November 7th, 2012
Yesterday, California’s Proposition 34, an initiative to replace the death penalty with a sentence of life without parole, was narrowly defeated by a vote of 53 percent to 47 percent. Although a majority of voters chose to retain the death penalty, over four million Californians voted for repeal, representing a dramatic shift away from capital punishment.
The 1978 ballot initiative that enacted the state’ death penalty statute passed with the support of 71 percent of the voters. In 1986, California Chief Justice Rose Bird was removed from office by 67 percent of voters because she was perceived as blocking the death penalty.
This change in public opinion in California that we witnessed yesterday matches declining support for the death penalty across the country. The most recent Gallup Poll shows a drop in support of the death penalty from 80 percent in 1994 to only 61 percent in 2011. Moreover, when respondents are given alternatives such as life without parole, support for capital punishment falls below 50 percent.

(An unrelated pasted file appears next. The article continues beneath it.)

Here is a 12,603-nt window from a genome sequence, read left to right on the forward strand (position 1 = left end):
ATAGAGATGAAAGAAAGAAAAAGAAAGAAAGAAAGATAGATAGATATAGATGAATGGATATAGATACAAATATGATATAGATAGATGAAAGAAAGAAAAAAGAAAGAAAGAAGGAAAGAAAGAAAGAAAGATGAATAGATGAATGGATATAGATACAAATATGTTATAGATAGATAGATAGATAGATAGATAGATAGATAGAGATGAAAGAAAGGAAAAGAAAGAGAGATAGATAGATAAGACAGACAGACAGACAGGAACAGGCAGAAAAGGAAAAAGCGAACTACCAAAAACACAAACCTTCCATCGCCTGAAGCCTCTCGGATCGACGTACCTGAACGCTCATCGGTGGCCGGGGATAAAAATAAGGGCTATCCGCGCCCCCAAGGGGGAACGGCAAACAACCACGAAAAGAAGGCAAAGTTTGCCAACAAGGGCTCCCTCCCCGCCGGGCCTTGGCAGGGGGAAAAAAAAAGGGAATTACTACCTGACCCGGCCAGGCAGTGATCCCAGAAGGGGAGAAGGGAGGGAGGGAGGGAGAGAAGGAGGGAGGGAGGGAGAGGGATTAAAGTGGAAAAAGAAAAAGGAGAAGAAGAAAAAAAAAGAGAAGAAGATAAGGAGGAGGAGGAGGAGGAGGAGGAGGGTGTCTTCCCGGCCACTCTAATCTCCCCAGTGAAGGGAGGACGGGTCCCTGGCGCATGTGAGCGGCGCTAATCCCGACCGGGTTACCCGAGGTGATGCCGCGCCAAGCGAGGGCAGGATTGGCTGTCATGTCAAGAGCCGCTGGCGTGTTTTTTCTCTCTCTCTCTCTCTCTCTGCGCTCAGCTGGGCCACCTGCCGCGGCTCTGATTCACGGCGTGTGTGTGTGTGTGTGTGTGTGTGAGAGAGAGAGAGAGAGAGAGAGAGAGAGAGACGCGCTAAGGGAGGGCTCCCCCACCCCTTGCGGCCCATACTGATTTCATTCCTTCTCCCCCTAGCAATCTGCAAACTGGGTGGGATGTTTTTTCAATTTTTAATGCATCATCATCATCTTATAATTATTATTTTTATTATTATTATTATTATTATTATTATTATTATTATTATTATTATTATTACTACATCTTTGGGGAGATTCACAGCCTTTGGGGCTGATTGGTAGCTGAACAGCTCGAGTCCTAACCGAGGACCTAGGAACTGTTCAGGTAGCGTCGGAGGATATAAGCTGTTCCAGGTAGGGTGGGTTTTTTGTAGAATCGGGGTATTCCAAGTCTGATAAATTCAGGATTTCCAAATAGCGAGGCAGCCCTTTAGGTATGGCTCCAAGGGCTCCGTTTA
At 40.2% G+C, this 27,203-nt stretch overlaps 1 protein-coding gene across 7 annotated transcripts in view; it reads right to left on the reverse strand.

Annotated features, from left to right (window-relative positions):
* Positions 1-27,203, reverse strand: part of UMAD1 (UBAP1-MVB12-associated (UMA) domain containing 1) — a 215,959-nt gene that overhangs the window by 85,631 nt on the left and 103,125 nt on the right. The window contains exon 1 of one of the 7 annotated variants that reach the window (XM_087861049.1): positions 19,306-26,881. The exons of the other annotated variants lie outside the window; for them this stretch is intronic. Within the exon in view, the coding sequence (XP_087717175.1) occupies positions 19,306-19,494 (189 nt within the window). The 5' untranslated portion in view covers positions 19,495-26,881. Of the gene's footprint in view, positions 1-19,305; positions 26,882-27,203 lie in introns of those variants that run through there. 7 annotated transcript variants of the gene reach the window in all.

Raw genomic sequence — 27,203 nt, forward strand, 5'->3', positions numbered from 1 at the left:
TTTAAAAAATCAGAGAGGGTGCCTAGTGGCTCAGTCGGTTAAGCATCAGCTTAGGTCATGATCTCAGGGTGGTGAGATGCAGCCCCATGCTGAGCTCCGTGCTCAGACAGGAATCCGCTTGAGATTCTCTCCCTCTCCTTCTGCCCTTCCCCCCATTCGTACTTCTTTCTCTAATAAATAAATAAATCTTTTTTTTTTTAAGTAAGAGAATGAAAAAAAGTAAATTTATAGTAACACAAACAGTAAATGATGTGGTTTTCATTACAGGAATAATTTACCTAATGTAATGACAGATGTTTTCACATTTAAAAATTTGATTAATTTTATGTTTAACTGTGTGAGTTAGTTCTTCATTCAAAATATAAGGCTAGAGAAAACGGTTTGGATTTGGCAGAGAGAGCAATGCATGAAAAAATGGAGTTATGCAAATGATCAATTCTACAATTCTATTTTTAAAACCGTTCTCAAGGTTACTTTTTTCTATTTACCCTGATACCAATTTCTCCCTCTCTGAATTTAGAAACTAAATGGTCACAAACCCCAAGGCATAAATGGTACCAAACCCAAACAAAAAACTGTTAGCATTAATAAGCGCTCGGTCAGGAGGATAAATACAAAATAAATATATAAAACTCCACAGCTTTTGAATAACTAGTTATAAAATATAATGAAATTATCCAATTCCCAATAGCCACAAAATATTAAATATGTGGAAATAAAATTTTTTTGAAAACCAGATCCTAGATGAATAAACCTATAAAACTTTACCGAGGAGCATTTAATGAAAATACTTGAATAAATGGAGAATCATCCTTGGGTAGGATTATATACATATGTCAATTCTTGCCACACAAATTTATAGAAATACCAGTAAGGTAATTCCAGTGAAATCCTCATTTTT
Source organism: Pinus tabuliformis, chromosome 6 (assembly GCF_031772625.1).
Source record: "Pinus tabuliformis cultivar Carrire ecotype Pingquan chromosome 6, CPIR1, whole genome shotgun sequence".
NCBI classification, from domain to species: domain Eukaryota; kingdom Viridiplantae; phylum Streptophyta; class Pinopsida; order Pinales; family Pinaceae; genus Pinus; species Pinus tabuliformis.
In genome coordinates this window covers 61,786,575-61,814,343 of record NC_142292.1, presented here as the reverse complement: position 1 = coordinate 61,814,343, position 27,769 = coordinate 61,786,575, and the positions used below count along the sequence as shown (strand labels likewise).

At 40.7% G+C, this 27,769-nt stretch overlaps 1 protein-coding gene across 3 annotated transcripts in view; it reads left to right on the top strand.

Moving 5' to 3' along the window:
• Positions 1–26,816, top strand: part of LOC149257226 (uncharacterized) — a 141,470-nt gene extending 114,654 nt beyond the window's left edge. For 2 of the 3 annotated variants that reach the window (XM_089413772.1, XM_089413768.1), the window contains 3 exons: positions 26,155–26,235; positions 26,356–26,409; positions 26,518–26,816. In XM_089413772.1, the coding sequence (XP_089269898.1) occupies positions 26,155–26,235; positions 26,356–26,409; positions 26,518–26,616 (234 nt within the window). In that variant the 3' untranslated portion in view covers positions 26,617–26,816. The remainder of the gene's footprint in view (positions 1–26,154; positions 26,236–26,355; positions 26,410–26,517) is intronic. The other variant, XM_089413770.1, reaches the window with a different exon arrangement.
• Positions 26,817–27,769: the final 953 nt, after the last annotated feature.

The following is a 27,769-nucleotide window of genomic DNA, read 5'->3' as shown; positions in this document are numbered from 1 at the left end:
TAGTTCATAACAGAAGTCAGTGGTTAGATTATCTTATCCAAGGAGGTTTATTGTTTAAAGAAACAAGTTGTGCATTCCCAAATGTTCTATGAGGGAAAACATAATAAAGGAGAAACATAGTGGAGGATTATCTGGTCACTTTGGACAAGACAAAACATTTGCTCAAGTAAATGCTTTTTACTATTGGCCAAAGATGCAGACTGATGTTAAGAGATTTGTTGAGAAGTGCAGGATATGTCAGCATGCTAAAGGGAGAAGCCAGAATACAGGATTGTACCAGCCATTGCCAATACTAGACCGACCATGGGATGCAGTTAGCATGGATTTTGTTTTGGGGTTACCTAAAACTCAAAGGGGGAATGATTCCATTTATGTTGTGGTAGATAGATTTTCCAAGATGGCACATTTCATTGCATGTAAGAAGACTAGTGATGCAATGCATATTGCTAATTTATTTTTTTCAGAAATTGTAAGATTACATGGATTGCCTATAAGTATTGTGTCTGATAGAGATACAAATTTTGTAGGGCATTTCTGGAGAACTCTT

California’s use of the death penalty has declined in recent years. Death sentences dropped from 40 in 1981 to only 10 in 2011, and the state has not carried out an execution since 2006. Nationwide, new death sentences dropped to 78 in 2011, a 75 percent decline since 1996, when 315 individuals were sentenced to death. This marks the first time since 1976 that the country produced fewer than 100 death sentences in one year. Executions have also steadily decreased nationwide, with 43 in 2011 and 46 in 2010, representing a 56 percent decline since 1999, when there were 98.
We are thankful for all of the hard work and education that was done by our colleagues in California, and we congratulate them on moving their state closer to repeal. The fact that such a large percent of Californians voted to end the death penalty is testament to the fact that people are increasingly concerned about the very real risk of executing the innocent, as well as the fairness and effectiveness of such a costly, broken system.
(Photo of Prop 34 volunteers taking down a banner in San Francisco on November 6, 2012. Courtesy of Susana Bates, San Francisco Chronicle)